#14

What you’re describing very much matches my experiences with playing Conquest against opponents less skilled than myself. With even skill, though, the narrative changes - simply because the opponent can accurately calculate which planet you’d need to send you warlord to in order to get a reasonable benefit, and then just counter-play that, leading to a slow but sure choke-out.

Actually, if they got a dominant board position in turn 1, they’ll be able to counter-play the two most beneficial options you’ll have - god knows they drew enough cards and got enough resources to manage… aand that’s the snowballing problem I’m seeing with the game.


#15

I find there’s usually more than one strong option of where to send the warlord and that you can keep people guessing, especially if the “trigger any planet” planet is in play. Also, sending your own warlord to a planet where you have control is a risky move unless you have an extremely dominant position, because it means that unless you guessed right you wasted your warlord’s ability to win a command struggle (and perhaps your ability to get a useful battle effect as well).

You have to have a really dominant position in order to be able to lock things down like that, and in practice that doesn’t happen all that often when two skilled players who are aware of the importance of command and position as well as planets face off.


Getting back into Netrunner
#16

Is this thread about coming back to Netrunner or about how good Conquest is?

If it’s the latter, I have to throw in my own biased opinion and have to say WHC is pretty much a game mechanics mash-up of all previously released LCG’s (hey there Eric M. Lang) and brings nothing new to the table. I get that some tabletop veterans are hyping the shit out of it because of ye olde memories but sooner or later this will go to the shelf like Warhammer Invasion. Balancing what like 8 or 9 factions won’t be easy, especially for a company like FFG who hasn’t the manpower design-wise to keep things in check. Have fun while it lasts.


#17

There are definitely a lot of similar mechanics to those in previous LCGs, but I think Conquest has a good deal of interest and innovation there - in particular, the way the warlord and dial system works is great. Besides, not every game has to be extremely innovative! Flash Duel is a great game despite basically being an upgraded En Garde, and Conquest is a great game despite basically being an upgraded Call of Cthulhu/SWLCG.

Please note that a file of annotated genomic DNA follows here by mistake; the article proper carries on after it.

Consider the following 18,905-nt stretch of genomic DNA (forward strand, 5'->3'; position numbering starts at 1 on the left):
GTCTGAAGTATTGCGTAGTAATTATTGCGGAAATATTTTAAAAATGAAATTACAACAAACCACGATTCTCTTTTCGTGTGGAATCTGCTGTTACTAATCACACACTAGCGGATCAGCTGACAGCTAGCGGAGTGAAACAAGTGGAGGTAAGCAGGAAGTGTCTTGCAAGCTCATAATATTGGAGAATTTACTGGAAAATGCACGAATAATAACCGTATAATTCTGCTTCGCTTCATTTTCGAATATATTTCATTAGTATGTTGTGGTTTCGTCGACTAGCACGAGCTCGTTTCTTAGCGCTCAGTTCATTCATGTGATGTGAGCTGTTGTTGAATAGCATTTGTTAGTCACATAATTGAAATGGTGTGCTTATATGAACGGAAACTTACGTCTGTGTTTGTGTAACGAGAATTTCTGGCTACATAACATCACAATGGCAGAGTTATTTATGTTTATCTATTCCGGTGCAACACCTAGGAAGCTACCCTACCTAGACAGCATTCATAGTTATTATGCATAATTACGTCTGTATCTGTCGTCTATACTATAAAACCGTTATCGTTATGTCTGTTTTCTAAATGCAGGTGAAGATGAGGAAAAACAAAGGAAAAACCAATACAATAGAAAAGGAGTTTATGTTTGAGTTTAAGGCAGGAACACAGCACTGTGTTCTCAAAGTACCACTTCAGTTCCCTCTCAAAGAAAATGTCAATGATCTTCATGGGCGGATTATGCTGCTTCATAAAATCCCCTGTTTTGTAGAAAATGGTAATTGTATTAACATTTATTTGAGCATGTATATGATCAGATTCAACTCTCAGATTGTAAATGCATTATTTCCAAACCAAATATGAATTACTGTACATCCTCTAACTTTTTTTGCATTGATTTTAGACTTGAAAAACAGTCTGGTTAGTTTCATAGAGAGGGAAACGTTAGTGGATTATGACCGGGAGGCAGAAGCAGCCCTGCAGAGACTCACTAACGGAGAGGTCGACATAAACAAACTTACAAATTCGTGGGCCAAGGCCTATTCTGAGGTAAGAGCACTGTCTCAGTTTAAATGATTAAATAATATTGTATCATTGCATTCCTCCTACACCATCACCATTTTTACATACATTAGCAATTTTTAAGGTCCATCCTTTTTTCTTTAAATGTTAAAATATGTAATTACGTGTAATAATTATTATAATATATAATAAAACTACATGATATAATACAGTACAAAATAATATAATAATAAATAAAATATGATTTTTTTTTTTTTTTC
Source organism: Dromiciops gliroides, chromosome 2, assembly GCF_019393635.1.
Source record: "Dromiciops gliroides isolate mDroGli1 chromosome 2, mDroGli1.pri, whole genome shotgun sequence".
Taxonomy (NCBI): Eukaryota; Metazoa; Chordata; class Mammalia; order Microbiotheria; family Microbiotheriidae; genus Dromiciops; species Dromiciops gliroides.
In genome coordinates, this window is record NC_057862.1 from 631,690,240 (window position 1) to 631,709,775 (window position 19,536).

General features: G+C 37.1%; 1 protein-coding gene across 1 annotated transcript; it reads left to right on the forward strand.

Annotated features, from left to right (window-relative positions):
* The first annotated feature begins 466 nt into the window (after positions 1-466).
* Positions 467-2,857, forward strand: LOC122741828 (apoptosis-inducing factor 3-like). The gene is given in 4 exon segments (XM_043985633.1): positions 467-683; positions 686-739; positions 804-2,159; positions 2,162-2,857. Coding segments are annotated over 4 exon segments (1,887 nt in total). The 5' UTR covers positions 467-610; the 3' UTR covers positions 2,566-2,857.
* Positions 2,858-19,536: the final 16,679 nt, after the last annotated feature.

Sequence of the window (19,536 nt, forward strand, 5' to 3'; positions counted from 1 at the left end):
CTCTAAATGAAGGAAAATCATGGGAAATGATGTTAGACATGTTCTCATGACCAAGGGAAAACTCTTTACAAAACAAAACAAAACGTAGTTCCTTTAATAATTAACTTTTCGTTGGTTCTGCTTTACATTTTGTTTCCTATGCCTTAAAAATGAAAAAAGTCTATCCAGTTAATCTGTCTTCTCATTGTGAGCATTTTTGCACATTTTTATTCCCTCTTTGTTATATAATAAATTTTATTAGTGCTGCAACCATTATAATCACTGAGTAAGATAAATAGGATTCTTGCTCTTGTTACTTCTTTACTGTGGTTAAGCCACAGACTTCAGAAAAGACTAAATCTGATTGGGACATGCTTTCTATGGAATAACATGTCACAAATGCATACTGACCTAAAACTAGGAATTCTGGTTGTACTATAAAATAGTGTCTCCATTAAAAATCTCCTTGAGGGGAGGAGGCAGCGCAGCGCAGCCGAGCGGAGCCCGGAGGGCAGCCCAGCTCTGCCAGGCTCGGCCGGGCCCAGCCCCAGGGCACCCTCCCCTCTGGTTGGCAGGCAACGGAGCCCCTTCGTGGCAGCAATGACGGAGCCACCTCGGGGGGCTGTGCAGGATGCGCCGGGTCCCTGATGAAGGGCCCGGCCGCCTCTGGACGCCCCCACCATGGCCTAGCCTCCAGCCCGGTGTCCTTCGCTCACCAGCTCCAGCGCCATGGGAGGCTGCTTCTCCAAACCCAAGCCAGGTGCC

As for balance, FFG has IMO done a much better job with balance/design for Conquest than it has for Netrunner.

For instance, the Genesis cycle in Netrunner was supposed to focus on link and trace, but it basically failed - by the end of it, nobody played any link cards except for IDs, and no Corps played trace cards except Making News decks and the occasional Caduceus. Of the IDs introduced in Genesis, only two (Chaos Theory and NBN:TWIY*) were reasonably balanced when they came out - Andy was too good, and every other Genesis ID was terrible for months or years.

The Warlord cycle in Conquest was supposed to focus on making warlord assassination more relevant as a win condition and warlord placement more important in general, and it strongly succeeded. People are now much more aware of this condition. Even decks that don’t focus on hunting now often include a few cards that play to this or help defend against it - for instance, I’ve seen several Zarathur decks running Nurgling Bomb instead of Warpstorm so that they can potentially use Nurgling Bomb to send their warlord back to HQ if a hunt deck has them dead to rights on some planet.

Of the seven new warlords in the cycle, one is very weak (Urien Rakarth) and the rest are in line with overall balance. Further, the different warlords (and the signature squad mechanic) lend themselves to very different styles of deck, encouraging overall diversity - compare to Genesis Netrunner, where Gabe and Andy decks were almost exactly the same, except that Gabe usually ran Sneakdoor and Andy didn’t.